Wednesday, May 16, 2012

anger is served

I heeded a lot of advice this past year from breaking up with myself, letting go of disappointments and expecting less.  Each one born from an experience, a time and a place.  I won't repeat myself, but I have floated through reprises most recently that brought about a lot of anger.  A few weeks ago I saw someone, I thought a friend, for who they really were.  It blew me away, but in hindsight I believe this entire year prepared me for this because instead of crying, I became angry.  I felt my heart harden again and forced a smile on my face because I knew deep down inside it would make me stronger.  Then just yesterday, I heard from a common friend that an industry peer spoke bad words about me behind my back.  Right then, I wanted to land my fist on her face, but internally I knew my manners would make the best of me and I turned the other cheek.

For now.

I went to the movies the other day and watched the Avengers.  I was in awe of Bruce Banner's character.  I am not a comic book fan, but I watched the Incredible Hulk often as a child.  My favorite line in the movie was when Bruce replies to Captain America, "That's my secret, I'm always angry."  The timing of my seeing this movie and the most recent events in my life are not coincident, as I am a true believer of everything happens for a reason.  We may not want to admit it, but we need to get angry.  It's a healthy way of letting off steam.  Remember yourself as a child, how you never held back, how if you felt strongly about something, you didn't thinking twice before you said anything.  As a result, you didn't feel stress, your health didn't deteriorate and the next day you felt great.  Well, ladies and gentlemen, I want to feel great again.  Admit it, you do too.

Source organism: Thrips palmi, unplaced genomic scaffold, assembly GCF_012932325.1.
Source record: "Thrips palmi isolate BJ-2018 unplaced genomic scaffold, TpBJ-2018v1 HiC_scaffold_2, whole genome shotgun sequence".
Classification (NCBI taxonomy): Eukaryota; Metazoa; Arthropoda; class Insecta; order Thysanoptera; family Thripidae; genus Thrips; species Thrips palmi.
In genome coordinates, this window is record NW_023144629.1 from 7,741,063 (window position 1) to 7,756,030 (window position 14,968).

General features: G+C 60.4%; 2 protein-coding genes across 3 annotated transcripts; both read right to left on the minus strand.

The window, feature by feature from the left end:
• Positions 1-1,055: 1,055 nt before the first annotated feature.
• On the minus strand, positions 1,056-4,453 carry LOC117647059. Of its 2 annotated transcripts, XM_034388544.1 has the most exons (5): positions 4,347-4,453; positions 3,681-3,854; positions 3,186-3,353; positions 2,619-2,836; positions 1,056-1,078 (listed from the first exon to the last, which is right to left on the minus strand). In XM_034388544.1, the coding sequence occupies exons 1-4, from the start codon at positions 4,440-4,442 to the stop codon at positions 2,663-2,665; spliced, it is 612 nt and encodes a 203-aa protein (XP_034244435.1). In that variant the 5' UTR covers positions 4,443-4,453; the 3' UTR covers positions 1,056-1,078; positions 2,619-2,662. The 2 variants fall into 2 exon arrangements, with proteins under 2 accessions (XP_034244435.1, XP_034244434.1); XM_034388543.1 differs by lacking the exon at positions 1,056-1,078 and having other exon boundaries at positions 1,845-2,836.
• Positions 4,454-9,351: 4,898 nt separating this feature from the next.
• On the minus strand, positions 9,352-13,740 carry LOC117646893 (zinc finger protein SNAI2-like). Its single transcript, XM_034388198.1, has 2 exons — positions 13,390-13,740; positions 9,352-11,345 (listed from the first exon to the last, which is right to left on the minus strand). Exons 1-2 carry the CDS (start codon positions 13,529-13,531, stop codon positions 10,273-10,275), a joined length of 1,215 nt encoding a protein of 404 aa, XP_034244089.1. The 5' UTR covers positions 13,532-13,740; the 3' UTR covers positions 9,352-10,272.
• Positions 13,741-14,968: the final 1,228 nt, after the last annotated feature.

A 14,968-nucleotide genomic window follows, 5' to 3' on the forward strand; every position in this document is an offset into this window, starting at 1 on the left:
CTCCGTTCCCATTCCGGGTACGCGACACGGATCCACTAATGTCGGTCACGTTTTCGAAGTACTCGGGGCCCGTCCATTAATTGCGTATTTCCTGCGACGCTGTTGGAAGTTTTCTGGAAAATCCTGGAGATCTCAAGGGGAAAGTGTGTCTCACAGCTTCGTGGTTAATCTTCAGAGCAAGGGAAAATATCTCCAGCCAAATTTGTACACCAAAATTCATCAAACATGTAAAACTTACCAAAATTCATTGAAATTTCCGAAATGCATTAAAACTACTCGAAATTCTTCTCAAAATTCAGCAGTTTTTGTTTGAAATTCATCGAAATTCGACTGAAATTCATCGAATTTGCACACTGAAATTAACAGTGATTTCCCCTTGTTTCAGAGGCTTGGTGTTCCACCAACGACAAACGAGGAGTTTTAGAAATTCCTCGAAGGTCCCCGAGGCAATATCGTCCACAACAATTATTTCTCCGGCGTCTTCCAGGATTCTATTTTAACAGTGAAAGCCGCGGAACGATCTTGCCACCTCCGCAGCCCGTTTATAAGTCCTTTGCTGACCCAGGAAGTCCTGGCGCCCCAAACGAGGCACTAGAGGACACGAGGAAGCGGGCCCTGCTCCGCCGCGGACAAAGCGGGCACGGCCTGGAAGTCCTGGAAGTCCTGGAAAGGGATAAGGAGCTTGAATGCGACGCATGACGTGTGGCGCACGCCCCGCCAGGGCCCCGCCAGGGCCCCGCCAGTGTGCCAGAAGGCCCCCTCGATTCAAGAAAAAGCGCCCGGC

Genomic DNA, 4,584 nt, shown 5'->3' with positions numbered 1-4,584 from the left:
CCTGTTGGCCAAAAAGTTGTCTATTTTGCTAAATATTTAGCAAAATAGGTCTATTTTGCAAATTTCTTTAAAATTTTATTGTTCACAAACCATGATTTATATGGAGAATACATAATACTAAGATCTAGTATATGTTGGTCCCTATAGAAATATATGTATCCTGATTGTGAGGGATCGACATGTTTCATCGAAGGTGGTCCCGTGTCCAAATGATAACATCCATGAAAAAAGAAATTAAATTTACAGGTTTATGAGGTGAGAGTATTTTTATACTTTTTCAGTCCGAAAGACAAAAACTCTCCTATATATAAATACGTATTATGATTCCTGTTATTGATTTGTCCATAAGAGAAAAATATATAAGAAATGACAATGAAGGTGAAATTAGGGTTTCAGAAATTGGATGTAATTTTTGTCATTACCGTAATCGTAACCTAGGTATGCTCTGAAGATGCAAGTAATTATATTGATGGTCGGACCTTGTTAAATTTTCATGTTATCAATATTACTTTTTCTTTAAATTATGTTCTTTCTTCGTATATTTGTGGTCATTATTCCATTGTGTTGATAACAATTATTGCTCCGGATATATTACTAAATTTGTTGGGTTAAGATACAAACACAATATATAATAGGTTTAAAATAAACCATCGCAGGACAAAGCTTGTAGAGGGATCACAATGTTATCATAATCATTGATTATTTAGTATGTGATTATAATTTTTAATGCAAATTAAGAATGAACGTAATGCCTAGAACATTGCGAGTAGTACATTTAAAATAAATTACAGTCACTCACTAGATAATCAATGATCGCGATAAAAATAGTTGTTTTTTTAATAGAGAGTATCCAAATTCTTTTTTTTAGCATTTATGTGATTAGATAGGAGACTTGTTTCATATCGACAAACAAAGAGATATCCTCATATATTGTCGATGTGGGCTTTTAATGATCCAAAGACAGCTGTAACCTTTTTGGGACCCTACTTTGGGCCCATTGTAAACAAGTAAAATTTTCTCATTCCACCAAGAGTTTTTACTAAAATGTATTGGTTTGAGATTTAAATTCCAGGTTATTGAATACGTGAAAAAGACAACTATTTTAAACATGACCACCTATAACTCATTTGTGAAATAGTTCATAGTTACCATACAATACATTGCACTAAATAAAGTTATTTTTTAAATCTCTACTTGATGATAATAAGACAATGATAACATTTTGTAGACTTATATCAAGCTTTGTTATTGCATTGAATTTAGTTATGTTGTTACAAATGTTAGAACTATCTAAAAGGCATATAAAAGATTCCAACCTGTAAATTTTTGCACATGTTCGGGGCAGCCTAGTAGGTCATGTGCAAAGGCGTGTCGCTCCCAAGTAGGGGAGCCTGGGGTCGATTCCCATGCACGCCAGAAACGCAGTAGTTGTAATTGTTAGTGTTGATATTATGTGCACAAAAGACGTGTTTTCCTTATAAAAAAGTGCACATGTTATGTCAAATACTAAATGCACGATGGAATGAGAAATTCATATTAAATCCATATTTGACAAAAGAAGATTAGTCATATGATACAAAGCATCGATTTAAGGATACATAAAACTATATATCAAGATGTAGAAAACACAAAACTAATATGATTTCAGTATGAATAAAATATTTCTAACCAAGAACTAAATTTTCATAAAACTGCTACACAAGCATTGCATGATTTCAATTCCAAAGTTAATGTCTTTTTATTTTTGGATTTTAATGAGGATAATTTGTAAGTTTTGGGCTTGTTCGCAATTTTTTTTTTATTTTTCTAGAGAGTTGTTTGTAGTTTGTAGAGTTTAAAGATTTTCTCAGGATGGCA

The Incredible Hulk gets stronger the angrier he gets.  Granted, it's a fictional character, but one we must regard in times of need.  These days, there's lots of things I'm angry about.  Yet when I repress my feelings, I don't accomplish anything.  This produces a hidden box inside of me that grows and in turn, is never healed.  But if I take that box out and release my emotions, I am doing a greater service to myself.  It's not to say that I may never make someone or something a victim of anger, but don't be afraid to admit you're mad because you're the only one who defends you.  You're your own hero and if you never unleash your hero then life's not worth fighting or living for, is it?

I'll get back to the supposed colleague, and I'll have chosen words that will definitely make her reposition what she speaks of in the future.  I won't turn green or start throwing punches, but I'll serve her my anger and believe me when I'm won't be coming back to the kitchen.